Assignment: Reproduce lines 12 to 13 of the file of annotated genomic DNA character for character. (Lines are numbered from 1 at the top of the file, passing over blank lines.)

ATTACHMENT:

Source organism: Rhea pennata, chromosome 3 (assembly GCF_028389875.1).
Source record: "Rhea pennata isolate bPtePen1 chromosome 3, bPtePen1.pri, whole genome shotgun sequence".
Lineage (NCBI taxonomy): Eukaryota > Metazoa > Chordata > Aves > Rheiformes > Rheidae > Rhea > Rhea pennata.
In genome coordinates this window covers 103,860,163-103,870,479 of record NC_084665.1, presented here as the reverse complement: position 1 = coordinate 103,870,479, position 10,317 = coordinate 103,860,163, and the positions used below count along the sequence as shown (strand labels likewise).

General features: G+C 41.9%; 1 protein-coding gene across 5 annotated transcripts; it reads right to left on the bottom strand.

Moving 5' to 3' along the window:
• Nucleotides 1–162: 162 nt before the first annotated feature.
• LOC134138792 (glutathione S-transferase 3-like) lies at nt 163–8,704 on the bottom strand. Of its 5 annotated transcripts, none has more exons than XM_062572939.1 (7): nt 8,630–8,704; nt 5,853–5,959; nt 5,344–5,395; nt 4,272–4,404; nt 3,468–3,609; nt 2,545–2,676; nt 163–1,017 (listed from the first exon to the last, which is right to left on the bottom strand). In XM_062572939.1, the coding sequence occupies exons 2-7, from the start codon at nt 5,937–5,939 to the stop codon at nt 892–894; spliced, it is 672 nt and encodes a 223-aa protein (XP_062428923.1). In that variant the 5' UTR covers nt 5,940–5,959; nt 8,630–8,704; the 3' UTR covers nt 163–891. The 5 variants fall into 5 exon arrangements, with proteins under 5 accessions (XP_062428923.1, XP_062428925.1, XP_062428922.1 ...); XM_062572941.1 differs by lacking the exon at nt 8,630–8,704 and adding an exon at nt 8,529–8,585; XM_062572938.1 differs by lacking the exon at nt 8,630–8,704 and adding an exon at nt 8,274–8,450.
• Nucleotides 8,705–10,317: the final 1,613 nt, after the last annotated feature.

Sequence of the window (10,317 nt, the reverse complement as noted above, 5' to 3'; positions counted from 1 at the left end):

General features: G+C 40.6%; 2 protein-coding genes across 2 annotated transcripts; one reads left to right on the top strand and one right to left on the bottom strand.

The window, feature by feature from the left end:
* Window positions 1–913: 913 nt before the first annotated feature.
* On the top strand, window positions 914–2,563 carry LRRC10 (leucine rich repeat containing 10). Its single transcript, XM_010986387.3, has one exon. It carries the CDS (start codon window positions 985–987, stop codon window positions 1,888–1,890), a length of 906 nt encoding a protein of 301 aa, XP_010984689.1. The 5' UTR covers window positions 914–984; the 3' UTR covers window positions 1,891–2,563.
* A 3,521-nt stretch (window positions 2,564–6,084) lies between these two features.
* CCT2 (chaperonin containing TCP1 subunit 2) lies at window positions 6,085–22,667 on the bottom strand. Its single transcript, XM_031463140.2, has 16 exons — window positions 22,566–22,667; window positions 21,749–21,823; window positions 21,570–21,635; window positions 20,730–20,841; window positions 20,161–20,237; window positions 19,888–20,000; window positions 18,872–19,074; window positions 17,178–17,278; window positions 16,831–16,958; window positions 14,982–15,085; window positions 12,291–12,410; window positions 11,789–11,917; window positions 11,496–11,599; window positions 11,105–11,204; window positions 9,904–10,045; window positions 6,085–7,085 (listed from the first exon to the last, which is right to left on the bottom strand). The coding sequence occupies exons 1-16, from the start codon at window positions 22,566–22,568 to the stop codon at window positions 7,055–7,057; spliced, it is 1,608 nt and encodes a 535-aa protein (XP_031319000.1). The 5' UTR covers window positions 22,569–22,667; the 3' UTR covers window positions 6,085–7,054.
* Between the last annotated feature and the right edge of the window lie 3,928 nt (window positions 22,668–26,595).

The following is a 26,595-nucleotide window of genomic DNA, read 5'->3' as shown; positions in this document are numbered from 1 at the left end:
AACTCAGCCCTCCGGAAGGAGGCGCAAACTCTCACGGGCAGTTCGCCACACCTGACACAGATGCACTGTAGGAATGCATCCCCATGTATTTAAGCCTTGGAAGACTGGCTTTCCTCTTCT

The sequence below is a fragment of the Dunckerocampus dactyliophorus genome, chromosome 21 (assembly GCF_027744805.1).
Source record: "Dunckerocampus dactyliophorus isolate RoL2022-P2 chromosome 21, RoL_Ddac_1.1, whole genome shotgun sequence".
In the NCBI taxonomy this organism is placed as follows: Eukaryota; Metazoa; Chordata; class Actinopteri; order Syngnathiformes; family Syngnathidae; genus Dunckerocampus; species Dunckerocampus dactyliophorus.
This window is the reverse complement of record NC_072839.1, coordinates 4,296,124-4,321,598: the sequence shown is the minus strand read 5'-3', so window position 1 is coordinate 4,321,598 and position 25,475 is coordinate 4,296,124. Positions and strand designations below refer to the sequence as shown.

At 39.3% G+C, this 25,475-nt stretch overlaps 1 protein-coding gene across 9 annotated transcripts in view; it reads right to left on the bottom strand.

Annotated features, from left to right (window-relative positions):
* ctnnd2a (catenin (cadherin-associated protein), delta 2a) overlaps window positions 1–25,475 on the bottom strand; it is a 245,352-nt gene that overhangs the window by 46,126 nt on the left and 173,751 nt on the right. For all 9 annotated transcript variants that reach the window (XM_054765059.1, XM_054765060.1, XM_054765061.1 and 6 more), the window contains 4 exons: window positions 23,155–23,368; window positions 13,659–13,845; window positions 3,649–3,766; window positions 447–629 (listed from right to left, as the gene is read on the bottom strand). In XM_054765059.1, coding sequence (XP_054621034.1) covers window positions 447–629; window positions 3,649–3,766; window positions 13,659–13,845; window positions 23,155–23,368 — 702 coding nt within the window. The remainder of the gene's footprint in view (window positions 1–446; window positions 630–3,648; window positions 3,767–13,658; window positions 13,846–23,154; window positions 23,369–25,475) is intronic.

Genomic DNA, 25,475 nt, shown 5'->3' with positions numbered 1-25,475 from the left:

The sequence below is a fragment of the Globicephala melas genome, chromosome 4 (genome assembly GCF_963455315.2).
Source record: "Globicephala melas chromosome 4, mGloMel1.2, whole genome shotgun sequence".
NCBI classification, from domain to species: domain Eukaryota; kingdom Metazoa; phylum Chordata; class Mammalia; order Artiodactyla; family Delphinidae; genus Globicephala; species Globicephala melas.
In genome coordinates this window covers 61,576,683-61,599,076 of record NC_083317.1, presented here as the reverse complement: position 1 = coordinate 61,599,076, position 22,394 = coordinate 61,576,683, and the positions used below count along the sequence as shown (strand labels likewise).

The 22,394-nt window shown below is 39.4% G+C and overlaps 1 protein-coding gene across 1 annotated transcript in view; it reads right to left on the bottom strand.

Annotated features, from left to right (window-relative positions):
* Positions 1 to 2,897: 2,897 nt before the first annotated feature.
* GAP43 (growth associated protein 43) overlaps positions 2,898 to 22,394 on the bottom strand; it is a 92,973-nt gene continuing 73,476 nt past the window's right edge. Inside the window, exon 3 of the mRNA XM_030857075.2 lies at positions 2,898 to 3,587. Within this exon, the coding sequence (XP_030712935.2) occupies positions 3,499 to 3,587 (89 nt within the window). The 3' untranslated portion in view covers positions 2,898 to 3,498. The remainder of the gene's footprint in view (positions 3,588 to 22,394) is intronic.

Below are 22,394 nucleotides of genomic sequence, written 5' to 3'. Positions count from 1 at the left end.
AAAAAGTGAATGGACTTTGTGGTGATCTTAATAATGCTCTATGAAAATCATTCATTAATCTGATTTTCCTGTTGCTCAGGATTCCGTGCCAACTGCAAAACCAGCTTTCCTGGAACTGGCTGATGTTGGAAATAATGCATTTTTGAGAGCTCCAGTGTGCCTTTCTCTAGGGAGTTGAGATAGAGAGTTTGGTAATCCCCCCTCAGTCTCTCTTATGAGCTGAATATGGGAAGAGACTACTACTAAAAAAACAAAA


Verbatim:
The window, feature by feature from the left end:
* Window positions 1–913: 913 nt before the first annotated feature.